New entrants will test TVB, ATV duopoly
If the share price of Television Broadcasts is any guide, investors have switched off a potential takeover of Hong Kong's dominant free-to-air television network.
When talk of sale of control of TVB made news in late September, the shares jumped 17 per cent to HK$46.50. Since then, they have tumbled to trade at about HK$42 while the overall market has climbed.
It isn't the first time TVB's controlling shareholder and co-founder Run Run Shaw has entertained the idea of selling his shares, only to hold on to them. But the older he gets - he's now 102 years old - the more likely a deal gets done.
Shaw founded TVB four decades ago and it has dominated Hong Kong's free-to-air scene over its only rival, Asia Television (ATV), recently roiled by a shareholder dispute and management upheaval.
The free-to-air scene is about to get more interesting as the cosy duopoly ends. Three new entrants have applied to join the fray, including telecommunications entrepreneur Richard Li Tzar-kai, who already controls Now TV, a pay-television service.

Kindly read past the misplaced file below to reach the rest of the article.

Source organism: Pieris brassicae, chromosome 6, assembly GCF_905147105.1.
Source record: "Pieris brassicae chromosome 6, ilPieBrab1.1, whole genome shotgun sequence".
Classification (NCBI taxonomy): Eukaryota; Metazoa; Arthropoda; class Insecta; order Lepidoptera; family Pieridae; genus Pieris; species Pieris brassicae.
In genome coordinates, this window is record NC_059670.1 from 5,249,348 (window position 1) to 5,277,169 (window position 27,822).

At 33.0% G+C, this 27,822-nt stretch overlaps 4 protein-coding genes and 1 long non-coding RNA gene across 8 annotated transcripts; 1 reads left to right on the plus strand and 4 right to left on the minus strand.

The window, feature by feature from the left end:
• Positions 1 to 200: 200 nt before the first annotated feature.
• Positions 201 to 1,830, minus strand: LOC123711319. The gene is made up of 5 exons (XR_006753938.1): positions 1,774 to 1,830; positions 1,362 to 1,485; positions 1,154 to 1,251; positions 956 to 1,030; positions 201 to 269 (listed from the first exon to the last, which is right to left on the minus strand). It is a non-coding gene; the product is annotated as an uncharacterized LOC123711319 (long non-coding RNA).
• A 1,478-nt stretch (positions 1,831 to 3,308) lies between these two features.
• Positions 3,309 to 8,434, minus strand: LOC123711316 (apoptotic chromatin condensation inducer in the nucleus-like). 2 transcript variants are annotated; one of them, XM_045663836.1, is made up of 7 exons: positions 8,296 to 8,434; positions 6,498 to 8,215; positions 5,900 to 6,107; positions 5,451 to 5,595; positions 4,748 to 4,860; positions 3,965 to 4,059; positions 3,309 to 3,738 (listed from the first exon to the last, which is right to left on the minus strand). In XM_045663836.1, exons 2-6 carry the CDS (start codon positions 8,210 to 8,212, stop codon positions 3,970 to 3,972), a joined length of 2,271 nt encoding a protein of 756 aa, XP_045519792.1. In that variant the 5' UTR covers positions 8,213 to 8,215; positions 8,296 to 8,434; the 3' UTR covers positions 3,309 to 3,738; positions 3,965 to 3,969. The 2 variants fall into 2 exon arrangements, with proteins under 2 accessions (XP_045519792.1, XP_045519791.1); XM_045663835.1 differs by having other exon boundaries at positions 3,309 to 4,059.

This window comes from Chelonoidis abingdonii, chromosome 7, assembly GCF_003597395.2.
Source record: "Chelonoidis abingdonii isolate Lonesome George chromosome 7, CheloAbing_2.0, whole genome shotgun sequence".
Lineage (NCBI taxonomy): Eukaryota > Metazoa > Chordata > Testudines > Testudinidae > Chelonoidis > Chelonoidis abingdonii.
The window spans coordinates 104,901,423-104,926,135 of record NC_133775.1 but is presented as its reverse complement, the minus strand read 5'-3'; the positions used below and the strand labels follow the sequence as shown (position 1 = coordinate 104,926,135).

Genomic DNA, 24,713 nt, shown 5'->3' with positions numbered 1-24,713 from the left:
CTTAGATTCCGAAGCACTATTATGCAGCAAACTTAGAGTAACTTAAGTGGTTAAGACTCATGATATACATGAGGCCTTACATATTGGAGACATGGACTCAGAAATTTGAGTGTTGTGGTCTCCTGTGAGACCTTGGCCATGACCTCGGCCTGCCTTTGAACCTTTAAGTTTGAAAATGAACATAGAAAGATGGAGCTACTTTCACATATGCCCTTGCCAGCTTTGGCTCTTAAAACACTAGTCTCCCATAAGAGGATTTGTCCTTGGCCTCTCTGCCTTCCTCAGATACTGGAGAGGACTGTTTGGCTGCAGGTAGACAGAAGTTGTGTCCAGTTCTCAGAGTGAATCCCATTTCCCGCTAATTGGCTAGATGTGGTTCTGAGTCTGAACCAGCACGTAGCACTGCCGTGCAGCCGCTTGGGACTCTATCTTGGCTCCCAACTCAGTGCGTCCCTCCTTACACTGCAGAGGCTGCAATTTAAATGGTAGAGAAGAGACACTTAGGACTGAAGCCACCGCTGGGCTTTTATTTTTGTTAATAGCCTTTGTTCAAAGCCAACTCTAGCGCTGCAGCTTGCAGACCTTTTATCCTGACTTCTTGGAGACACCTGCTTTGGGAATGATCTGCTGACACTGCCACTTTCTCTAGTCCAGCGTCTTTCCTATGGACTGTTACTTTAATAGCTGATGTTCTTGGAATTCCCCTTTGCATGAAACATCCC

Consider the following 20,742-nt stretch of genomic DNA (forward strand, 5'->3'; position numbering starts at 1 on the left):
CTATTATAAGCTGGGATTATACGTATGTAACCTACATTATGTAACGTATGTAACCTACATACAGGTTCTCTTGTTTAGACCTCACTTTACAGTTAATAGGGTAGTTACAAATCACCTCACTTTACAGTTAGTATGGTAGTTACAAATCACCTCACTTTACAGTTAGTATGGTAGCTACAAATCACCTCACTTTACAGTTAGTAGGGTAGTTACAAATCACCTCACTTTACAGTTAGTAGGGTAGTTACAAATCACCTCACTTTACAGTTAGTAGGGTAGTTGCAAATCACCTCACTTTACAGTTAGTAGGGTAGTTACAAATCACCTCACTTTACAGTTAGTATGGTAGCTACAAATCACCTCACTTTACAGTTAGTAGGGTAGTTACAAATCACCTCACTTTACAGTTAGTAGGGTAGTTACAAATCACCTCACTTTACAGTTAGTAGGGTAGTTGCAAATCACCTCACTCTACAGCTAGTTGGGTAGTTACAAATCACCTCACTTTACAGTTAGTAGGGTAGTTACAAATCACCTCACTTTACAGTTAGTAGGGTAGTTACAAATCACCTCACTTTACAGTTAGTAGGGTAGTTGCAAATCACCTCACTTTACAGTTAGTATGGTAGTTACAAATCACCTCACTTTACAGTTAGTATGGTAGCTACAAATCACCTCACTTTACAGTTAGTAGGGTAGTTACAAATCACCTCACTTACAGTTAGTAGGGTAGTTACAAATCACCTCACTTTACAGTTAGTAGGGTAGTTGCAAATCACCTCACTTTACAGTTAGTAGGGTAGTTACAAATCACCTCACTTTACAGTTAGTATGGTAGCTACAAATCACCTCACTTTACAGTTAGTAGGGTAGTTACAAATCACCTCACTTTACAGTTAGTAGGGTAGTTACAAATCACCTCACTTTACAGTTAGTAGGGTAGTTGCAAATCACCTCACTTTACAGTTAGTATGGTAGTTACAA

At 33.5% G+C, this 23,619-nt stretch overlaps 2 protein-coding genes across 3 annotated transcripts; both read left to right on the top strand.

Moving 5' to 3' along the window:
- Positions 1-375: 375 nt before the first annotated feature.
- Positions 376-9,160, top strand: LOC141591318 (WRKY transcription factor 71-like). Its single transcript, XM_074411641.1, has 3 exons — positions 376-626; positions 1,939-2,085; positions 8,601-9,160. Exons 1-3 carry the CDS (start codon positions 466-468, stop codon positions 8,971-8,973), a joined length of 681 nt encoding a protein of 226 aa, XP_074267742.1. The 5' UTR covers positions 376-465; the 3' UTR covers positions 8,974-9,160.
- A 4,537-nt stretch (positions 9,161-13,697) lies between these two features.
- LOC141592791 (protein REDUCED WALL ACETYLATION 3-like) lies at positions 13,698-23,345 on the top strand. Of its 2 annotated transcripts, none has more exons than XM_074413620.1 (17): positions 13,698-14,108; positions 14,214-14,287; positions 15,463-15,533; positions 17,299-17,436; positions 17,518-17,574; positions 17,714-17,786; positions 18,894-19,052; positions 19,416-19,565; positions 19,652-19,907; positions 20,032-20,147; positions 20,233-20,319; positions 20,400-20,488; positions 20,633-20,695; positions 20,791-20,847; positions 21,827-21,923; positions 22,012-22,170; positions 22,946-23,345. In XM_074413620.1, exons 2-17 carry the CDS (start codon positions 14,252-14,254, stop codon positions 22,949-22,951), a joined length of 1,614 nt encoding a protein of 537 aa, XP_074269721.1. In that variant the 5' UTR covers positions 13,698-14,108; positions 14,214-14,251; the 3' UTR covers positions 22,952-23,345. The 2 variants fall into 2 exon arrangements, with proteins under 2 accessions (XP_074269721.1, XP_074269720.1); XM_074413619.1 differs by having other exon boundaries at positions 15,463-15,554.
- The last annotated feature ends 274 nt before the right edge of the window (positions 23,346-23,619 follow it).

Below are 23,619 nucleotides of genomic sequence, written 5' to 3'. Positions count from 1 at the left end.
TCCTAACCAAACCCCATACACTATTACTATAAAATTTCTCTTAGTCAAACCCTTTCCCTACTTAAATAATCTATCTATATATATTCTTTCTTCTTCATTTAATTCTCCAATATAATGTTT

The Broadcasting Authority opened the door to applications last year and says it expects to make some recommendations to Hong Kong's top lawmakers in the first half of 2011. A spokeswoman for the media watchdog says there's no limit on the number of licences that might be issued. It's widely expected that at least one will be issued, and some media analysts think all three might be granted.
The two established networks operate English and Chinese-language channels. Control of closely held ATV was the subject of a messy shareholder fight between Taiwanese investor Tsai Eng-ming and Wong Ching, a mainland property tycoon who loaned money to ATV. In September, the regulator allowed a 52.4 per cent stake in ATV to be put in the hands of a relative of Wong's, a Hong Kong-based businessman.
'It's a good thing that capital is interested in Hong Kong TV, no matter whether it's local or from the mainland,' Samson Tam Wai-ho, a representative for the information-technology industry on the Legislative Council, said. 'It means the market believes there is room for expansion.'
Free-to-air dominates Hong Kong's television space and TVB is the dominant player. Shaw owns 26 per cent through his listed Shaw Brothers (Hong Kong), and personally controls roughly another 6.5 per cent. Among potential bidders eyeing the company is Peter Lee Ka-kit, the elder son of Henderson Land Development chairman Lee Shau-kee.
A TVB spokesman declined to comment further, saying: 'The rumours of selling TVB stock have appeared in the market every couple of years as people think Sir Run Run is old.'